Our day at the mall

It has been a while since we posted, but life, health, and work can get in the way of sharing. People might overshare on socials :). I have been traveling back to back weeks for work, and Monday night, Tina texted me a video of them going to the gym. She said he asked for you, which is such a great feeling. So, I asked him if he wanted to go to the mall before doing other errands. He was full of awesomeness and laughter. As we made a few laps, I, per the usual, talked while he gave occasional one-word answers. Our last stop was Barnes and Noble, where he picked the same book, time after glorious time. Corduroy is his book choice; he usually sits down, flips through the pages, and places the book back on the shelf. Yesterday, I sat beside him and asked, "Do you want me to read it to you?" He just repeated Corduroy, so I began reading the book. He intently looked at the book and photos and listened to the words. It was a day of a father and son connecting on a book about a bear with a missing button. However, I am always thinking about what happens when we can no longer care for him or if the world sees the incredible person we see. This means all of him the echolalia, stimming, and, at times, self-injurious behaviors?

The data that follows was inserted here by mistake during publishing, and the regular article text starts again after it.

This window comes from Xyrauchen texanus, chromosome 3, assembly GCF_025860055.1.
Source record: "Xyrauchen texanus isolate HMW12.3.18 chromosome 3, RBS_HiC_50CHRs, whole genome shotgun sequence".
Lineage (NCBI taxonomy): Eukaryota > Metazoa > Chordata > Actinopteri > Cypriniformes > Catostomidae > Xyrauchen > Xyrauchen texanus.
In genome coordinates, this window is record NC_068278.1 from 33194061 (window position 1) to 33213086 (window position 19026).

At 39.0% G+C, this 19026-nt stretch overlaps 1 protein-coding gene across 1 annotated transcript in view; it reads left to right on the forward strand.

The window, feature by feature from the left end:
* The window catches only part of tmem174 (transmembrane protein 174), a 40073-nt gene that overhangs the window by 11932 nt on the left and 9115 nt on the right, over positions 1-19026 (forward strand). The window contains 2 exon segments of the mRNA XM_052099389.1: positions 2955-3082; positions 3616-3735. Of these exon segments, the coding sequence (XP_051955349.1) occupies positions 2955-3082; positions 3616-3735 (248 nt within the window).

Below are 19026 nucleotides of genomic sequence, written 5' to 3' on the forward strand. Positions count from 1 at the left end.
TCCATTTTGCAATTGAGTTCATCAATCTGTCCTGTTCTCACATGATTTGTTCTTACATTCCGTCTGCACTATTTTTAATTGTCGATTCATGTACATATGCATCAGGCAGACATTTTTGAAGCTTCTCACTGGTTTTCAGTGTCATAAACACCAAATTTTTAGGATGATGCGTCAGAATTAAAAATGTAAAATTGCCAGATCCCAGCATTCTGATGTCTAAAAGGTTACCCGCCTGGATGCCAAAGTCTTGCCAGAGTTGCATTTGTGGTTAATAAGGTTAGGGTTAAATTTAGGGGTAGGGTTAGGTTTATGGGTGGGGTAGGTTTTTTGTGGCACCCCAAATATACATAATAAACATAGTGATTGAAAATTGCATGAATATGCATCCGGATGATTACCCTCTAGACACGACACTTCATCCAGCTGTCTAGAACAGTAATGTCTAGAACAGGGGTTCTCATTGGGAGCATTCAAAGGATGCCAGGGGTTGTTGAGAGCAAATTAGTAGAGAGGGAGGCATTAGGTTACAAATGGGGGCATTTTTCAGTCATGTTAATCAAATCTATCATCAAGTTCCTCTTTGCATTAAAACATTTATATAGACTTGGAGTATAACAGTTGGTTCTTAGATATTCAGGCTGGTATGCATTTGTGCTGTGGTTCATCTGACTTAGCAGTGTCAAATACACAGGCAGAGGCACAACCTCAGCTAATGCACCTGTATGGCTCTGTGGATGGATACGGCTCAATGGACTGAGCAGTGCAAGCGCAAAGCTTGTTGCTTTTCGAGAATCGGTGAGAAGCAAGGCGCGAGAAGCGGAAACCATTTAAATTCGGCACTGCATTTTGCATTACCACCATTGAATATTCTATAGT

We love our son and all the things, but we need to make sure people know that cool sons and daughters like Noah exist and will need care 24/7 for their lifetime. Yes, everyone at some point in their life will require 24/7 care, but Noah will need it for his life. What does this mean for our family? Here are just a few; feel free to add your own. 

  1. It means that if we want to go anywhere as a couple, we must find care.
  2. We must have an emergency document in place if we are both going on a trip. 
  3. It means a lack of primary care providers who understand his autism needs.
  4. He is often absent from research.
  5. People will often tell us, as his parents and families, what medical treatment he should have access to or that we shouldn't speak for him. Not medical professionals, random people either online or the very bold in real life :)
  6. If he wants to live outside of our home, he would need to have other roommates more often than not. We wouldn't ask that of others, but because of his level of needs, his choices are limited.

Certainly, I could continue to talk about how caregivers will quit their jobs due to

inadequate placements or how families have used their savings to start adult service programs. Alas, that is for another time! Please follow us for all things awesome

    Back to blog

    Leave a comment

    Please note, comments need to be approved before they are published.